A number of supermarket retail bosses have spoken out to explain why they won’t be enforcing the new face mask rules in stores across the UK.
Tesco, Aldi, Lidl, and Iceland are among the retailers who say they have no plans to challenge customers over the wearing of a face covering in store, after masks once again became compulsory on public transport and shops as of yesterday as part of efforts to curb the spread of the new Omicron variant.
The compulsory wearing of face coverings is one of a handful of new measures that have been introduced in England.
The UK government says that the new measures – which were announced by Prime Minister Boris Johnson in a Downing Street news conference this past Saturday evening, and confirmed by Health Secretary Sajid Javid this week – are being taken as a “precaution to slow down the spread of the variant”
The measures will be in place while the government attempts to “gather more information”.
Budget supermarket chain Iceland was the first retailer to grab headlines yesterday after it confirmed it would not be asking customers to wear masks to stop staff members facing unwarranted abuse, with Managing Director Richard Walker telling BBC’s Radio Four Today programme that while the chain supported the reintroduction of face masks, it would be unfair to ask staff to confront people not wearing masks.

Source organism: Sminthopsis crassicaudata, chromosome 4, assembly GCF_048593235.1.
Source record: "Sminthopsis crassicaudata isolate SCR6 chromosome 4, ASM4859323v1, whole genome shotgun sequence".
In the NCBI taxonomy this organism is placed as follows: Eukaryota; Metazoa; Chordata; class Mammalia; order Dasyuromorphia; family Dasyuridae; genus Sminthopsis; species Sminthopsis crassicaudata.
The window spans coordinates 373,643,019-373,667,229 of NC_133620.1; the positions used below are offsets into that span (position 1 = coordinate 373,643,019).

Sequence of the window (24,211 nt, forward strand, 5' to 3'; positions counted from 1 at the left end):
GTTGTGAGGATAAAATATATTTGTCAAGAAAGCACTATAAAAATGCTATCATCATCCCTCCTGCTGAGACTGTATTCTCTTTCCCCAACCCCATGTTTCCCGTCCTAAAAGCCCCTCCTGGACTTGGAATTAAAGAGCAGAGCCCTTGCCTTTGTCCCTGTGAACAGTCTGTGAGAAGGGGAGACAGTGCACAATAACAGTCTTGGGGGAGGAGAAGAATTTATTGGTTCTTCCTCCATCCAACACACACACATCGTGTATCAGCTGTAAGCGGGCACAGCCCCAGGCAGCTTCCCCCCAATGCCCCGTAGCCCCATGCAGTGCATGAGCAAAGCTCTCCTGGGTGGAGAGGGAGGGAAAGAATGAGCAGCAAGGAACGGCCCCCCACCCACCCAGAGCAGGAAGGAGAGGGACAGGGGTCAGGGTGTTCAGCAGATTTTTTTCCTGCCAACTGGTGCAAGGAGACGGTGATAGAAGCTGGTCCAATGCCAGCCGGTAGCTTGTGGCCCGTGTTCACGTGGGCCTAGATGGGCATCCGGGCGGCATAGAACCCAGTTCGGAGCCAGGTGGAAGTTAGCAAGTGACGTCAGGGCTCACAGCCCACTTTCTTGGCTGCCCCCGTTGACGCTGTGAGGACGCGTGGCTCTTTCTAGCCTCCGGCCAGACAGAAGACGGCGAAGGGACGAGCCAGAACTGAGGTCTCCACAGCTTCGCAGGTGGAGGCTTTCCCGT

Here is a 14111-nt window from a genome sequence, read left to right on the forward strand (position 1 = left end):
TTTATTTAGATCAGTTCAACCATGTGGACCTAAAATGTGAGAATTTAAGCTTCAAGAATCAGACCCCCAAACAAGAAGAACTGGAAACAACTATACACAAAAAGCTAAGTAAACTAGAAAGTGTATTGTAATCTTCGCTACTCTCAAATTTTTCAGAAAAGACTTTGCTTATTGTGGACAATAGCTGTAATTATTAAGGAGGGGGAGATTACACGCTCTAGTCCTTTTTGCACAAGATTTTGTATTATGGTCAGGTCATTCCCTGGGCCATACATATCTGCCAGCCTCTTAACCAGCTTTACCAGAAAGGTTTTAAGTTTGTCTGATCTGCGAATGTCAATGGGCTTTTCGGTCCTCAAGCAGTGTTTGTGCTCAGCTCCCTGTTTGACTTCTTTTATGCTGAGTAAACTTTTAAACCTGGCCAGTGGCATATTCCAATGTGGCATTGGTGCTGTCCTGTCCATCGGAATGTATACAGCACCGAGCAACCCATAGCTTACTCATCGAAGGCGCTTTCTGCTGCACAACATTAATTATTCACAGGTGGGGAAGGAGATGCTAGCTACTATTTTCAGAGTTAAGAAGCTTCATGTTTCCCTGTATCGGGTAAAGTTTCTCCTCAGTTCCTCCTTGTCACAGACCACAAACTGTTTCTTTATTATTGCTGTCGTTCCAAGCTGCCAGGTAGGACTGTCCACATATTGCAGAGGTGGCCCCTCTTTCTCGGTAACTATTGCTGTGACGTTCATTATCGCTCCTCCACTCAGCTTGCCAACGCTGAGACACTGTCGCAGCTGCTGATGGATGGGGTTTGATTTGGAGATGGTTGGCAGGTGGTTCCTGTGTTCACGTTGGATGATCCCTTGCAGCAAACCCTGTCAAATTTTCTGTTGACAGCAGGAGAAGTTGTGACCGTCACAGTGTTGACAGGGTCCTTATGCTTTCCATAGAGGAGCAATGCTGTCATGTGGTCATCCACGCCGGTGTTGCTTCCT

“They are already working under significant pressure, especially as we hit the busiest trading month of the year,” he said.
“I won’t be putting my staff at any risk of confrontation or abuse.”
It’s believed that Tesco – the UK’s largest supermarket chain – will only be putting signs up to remind customers about face mask rules, rather than enforcing them, which looks to be a stance echoed by Aldi and Lidl, which are also understood to have no plans to challenge customers over the next three weeks.
Sainsbury’s said it will have “greeters and security guards at the front of our supermarkets” to remind people to wear masks, while Morrisons is too expected to have staff members checking the wearing of face masks at the front of the shops.
Both Morrisons and Asda said they will be handing out masks at the front of stores to customers who have forgotten to bring them.
Industry body The British Retail Consortium (BRC) has said it is up to police to enforce face mask rules, not retailers, and that incidents of physical violence aimed at retailers have increased by two thirds, with reasons mainly being around COVID-19 rules.
New COVID-19 measures
All international arrivals must take a Day 2 PCR test and self-isolate until they receive a negative result.
All contacts of suspected Omicron cases must self-isolate, regardless of their vaccination status, and they will be contacted by NHS Test and Trace.
Face coverings will be made compulsory in shops and on public transport from next week, and all hospitality settings will be exempt.
Body found at Bolton restaurant and suspected cannabis farm days after fire
A body has been found at the site of a fire in Bolton, days after a blaze ripped through a restaurant.
It’s believed that the fire started on the first floor of the property, with early inquiries suggesting it may have been used as a cannabis farm.
Human remains were found at the premises on Bolton Road in Farnworth.
A criminal investigation is now underway and Greater Manchester Police are appealing for information and footage relating to the incident.